Should I Take the Educational Tax Breaks or My Child?
Zinner & Co. Blog and Newsroom
Every year, a group of adventurous souls decides: This is the year I’m going to prepare my own tax return! While we certainly applaud an individual’s right to establish self-reliance and try to save money on preparation fees, it’s rarely a good idea.
Who should take the educational tax breaks, me or my child?
That’s a great question! The answer is: It depends.
You check your mail and you see the return address, IRS. Your first thought? Well, that can’t be good. You open up the letter and you read that you’re being audited. Look on the bright side – less than 1% of returns get audited each year, you’re just one of the lucky ones! All jocularity aside, there’s nothing to panic about.
The IRS recently issued a warning to taxpayers who are seriously delinquent on their tax debt - you may be unable to attain a new passport or renew your existing one.
The Ohio Bureau of Workers’ Compensation (BWC) Board of Directors has announced they have approved a 20% cut in premiums for private employers. The cut was proposed by BWC’s Director and CEO.
The Treasury Department and the IRS have issued guidance that provides a safe harbor for calculating depreciation deductions from passenger vehicles that qualify for the 100% additional first year depreciation deduction.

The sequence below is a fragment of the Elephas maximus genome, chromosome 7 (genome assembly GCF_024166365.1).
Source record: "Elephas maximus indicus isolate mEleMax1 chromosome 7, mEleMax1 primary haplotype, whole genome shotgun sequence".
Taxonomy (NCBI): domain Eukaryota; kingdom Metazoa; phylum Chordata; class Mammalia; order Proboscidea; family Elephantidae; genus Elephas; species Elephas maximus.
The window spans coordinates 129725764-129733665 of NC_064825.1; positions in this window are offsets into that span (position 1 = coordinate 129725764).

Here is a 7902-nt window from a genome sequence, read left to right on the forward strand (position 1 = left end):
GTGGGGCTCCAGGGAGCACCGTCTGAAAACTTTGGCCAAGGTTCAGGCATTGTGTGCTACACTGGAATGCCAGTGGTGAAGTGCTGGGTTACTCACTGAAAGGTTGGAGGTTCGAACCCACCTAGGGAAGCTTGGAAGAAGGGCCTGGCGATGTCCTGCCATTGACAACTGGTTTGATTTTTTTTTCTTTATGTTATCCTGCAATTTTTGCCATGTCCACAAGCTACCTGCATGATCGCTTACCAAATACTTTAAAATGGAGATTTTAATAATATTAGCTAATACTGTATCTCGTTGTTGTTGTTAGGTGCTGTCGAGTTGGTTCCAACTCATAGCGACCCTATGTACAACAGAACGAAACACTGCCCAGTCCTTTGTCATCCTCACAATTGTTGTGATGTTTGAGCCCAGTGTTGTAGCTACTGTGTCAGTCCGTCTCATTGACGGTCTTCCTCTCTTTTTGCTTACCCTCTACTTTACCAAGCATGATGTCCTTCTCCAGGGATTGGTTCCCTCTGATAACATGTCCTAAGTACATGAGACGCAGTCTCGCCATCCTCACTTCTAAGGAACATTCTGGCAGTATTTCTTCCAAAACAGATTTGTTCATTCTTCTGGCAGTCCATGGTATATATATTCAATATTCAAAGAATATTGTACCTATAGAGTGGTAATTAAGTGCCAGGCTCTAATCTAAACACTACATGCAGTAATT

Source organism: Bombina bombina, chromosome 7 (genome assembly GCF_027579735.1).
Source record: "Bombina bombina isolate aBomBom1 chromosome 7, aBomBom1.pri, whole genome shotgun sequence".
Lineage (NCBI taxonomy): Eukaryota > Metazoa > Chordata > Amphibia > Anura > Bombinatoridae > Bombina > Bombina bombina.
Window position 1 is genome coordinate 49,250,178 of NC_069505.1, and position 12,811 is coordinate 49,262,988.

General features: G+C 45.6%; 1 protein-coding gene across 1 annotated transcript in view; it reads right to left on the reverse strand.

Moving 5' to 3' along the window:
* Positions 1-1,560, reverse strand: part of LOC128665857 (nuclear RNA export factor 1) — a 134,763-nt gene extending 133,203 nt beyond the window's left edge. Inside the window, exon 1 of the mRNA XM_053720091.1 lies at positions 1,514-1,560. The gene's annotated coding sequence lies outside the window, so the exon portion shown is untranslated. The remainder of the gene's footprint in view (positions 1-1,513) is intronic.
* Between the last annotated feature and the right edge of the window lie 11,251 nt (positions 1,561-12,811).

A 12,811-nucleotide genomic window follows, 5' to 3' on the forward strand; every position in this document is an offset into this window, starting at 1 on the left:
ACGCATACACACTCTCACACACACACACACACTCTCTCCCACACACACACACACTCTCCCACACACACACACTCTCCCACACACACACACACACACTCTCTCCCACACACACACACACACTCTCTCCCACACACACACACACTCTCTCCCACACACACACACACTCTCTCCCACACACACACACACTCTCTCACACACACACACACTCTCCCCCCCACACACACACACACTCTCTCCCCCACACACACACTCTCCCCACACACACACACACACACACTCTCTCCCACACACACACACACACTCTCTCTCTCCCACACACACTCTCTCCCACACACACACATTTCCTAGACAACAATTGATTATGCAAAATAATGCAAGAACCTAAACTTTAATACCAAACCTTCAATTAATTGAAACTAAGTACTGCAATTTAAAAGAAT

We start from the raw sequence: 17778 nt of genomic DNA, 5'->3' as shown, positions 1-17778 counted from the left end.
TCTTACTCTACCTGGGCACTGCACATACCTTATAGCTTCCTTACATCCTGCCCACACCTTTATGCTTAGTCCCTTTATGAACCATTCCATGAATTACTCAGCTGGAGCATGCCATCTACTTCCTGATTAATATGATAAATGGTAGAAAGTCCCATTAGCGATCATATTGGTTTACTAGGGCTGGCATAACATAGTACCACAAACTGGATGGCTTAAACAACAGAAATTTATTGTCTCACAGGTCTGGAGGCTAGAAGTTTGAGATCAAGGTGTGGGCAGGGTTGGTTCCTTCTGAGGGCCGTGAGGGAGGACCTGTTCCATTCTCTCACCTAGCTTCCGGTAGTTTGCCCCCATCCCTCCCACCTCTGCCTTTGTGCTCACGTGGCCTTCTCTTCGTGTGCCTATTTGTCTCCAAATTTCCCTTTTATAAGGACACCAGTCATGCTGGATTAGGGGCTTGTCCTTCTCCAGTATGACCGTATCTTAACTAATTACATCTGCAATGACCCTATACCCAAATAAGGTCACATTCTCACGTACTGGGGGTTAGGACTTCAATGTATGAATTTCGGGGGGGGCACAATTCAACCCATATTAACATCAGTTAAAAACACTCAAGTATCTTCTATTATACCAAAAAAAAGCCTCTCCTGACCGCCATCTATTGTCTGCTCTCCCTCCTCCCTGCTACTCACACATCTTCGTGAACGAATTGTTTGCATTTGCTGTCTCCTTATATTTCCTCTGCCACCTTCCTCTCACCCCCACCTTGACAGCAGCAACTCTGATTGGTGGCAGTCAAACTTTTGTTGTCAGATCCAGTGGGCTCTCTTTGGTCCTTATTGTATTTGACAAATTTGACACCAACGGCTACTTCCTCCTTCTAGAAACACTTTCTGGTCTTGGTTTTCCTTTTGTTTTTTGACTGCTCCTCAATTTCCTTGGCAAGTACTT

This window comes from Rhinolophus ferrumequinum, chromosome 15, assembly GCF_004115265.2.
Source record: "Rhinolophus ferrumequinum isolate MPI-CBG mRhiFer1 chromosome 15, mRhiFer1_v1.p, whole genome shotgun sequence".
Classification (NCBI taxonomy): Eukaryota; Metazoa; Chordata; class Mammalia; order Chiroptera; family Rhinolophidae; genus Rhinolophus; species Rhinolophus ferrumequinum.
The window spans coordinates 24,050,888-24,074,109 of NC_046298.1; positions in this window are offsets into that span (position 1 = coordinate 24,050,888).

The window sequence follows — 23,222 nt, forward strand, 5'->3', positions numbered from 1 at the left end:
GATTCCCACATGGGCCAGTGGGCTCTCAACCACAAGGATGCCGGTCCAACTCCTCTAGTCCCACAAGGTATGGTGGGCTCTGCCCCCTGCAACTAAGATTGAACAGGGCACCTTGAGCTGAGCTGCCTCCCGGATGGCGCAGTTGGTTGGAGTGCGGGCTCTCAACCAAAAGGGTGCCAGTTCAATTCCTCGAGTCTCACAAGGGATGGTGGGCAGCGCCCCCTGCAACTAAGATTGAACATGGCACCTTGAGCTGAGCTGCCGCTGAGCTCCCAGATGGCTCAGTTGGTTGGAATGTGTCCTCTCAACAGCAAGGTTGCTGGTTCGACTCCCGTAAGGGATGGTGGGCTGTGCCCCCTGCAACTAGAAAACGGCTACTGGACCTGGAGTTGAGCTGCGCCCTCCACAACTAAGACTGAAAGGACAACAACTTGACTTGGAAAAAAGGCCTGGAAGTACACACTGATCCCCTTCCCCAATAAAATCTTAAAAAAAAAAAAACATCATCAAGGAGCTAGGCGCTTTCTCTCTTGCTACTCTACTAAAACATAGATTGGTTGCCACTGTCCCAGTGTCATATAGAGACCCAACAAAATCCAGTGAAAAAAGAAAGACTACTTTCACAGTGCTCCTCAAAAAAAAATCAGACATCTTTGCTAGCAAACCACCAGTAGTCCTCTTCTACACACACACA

First, a joke about catch up…
“Three tomatoes are walking down the street…papa tomato, mama tomato and baby tomato. Baby tomato starts lagging behind and papa tomato gets really angry, goes back and squishes him and yells… CATCH UP!!!!”
That joke isn’t going to get a lot of laughs at the IRS (alright, I admit it won’t get laughs anywhere else either) as they try to get caught up after the longest government shutdown in U.S. history. The shutdown, which lasted 35 days and affected the majority of the IRS’s workforce, has had a profound impact on an agency that had already been running very lean.
The IRS recently provided guidance to real estate investors regarding the Qualified Business Income (QBI) deduction under the Tax Cuts and Jobs Act (TCJA.) One of the weaknesses of the QBI provision of the TCJA was a lack of clarity in section 199A, which allows some taxpayers with pass-through businesses (e.g. LLCs and S-Corps,) to deduct 20% of their qualifying income.